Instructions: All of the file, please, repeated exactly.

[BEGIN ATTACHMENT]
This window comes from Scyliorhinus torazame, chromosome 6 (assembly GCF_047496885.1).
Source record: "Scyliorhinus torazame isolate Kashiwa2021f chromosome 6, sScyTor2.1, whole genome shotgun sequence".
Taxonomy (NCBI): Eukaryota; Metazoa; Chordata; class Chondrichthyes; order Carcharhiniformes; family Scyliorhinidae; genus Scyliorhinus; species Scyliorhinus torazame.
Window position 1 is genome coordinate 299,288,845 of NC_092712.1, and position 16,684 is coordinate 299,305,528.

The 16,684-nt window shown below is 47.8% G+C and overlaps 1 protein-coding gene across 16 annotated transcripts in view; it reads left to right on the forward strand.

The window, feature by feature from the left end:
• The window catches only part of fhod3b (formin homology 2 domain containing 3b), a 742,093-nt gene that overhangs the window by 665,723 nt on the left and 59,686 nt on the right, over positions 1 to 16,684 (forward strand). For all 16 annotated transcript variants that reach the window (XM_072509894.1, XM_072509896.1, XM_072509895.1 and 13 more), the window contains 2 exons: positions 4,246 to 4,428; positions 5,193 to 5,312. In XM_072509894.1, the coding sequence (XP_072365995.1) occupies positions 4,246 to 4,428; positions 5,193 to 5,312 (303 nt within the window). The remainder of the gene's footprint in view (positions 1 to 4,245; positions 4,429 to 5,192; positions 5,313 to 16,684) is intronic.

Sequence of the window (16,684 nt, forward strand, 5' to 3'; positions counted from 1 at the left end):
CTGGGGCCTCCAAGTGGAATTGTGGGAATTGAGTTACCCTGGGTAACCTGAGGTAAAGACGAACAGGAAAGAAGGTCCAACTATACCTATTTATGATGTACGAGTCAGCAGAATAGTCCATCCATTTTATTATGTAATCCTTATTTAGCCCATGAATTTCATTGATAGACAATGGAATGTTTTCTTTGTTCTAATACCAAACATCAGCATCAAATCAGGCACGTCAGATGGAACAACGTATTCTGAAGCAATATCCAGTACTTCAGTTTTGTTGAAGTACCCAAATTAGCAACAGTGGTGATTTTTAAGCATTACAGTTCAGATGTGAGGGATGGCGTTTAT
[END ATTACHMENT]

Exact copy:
This window comes from Scyliorhinus torazame, chromosome 6 (assembly GCF_047496885.1).
Source record: "Scyliorhinus torazame isolate Kashiwa2021f chromosome 6, sScyTor2.1, whole genome shotgun sequence".
Taxonomy (NCBI): Eukaryota; Metazoa; Chordata; class Chondrichthyes; order Carcharhiniformes; family Scyliorhinidae; genus Scyliorhinus; species Scyliorhinus torazame.
Window position 1 is genome coordinate 299,288,845 of NC_092712.1, and position 16,684 is coordinate 299,305,528.

The 16,684-nt window shown below is 47.8% G+C and overlaps 1 protein-coding gene across 16 annotated transcripts in view; it reads left to right on the forward strand.

The window, feature by feature from the left end:
• The window catches only part of fhod3b (formin homology 2 domain containing 3b), a 742,093-nt gene that overhangs the window by 665,723 nt on the left and 59,686 nt on the right, over positions 1 to 16,684 (forward strand). For all 16 annotated transcript variants that reach the window (XM_072509894.1, XM_072509896.1, XM_072509895.1 and 13 more), the window contains 2 exons: positions 4,246 to 4,428; positions 5,193 to 5,312. In XM_072509894.1, the coding sequence (XP_072365995.1) occupies positions 4,246 to 4,428; positions 5,193 to 5,312 (303 nt within the window). The remainder of the gene's footprint in view (positions 1 to 4,245; positions 4,429 to 5,192; positions 5,313 to 16,684) is intronic.

Sequence of the window (16,684 nt, forward strand, 5' to 3'; positions counted from 1 at the left end):
CTGGGGCCTCCAAGTGGAATTGTGGGAATTGAGTTACCCTGGGTAACCTGAGGTAAAGACGAACAGGAAAGAAGGTCCAACTATACCTATTTATGATGTACGAGTCAGCAGAATAGTCCATCCATTTTATTATGTAATCCTTATTTAGCCCATGAATTTCATTGATAGACAATGGAATGTTTTCTTTGTTCTAATACCAAACATCAGCATCAAATCAGGCACGTCAGATGGAACAACGTATTCTGAAGCAATATCCAGTACTTCAGTTTTGTTGAAGTACCCAAATTAGCAACAGTGGTGATTTTTAAGCATTACAGTTCAGATGTGAGGGATGGCGTTTAT